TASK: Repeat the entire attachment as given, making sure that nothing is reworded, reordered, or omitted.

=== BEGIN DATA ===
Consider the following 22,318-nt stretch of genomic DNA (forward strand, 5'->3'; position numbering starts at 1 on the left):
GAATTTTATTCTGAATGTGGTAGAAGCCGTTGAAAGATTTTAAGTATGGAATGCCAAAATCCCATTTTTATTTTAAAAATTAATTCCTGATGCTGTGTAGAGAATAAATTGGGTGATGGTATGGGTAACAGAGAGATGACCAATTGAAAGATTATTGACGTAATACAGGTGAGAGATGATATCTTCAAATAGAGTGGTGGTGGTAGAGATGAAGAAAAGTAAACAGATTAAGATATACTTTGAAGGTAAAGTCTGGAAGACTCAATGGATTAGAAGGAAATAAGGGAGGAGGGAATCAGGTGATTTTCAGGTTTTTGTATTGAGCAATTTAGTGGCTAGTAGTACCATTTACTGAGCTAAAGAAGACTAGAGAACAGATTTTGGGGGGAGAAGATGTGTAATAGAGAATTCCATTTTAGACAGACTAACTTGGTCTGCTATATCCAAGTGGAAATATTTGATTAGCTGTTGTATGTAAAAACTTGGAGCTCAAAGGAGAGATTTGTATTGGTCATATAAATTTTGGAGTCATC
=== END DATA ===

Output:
Consider the following 22,318-nt stretch of genomic DNA (forward strand, 5'->3'; position numbering starts at 1 on the left):
GAATTTTATTCTGAATGTGGTAGAAGCCGTTGAAAGATTTTAAGTATGGAATGCCAAAATCCCATTTTTATTTTAAAAATTAATTCCTGATGCTGTGTAGAGAATAAATTGGGTGATGGTATGGGTAACAGAGAGATGACCAATTGAAAGATTATTGACGTAATACAGGTGAGAGATGATATCTTCAAATAGAGTGGTGGTGGTAGAGATGAAGAAAAGTAAACAGATTAAGATATACTTTGAAGGTAAAGTCTGGAAGACTCAATGGATTAGAAGGAAATAAGGGAGGAGGGAATCAGGTGATTTTCAGGTTTTTGTATTGAGCAATTTAGTGGCTAGTAGTACCATTTACTGAGCTAAAGAAGACTAGAGAACAGATTTTGGGGGGAGAAGATGTGTAATAGAGAATTCCATTTTAGACAGACTAACTTGGTCTGCTATATCCAAGTGGAAATATTTGATTAGCTGTTGTATGTAAAAACTTGGAGCTCAAAGGAGAGATTTGTATTGGTCATATAAATTTTGGAGTCATC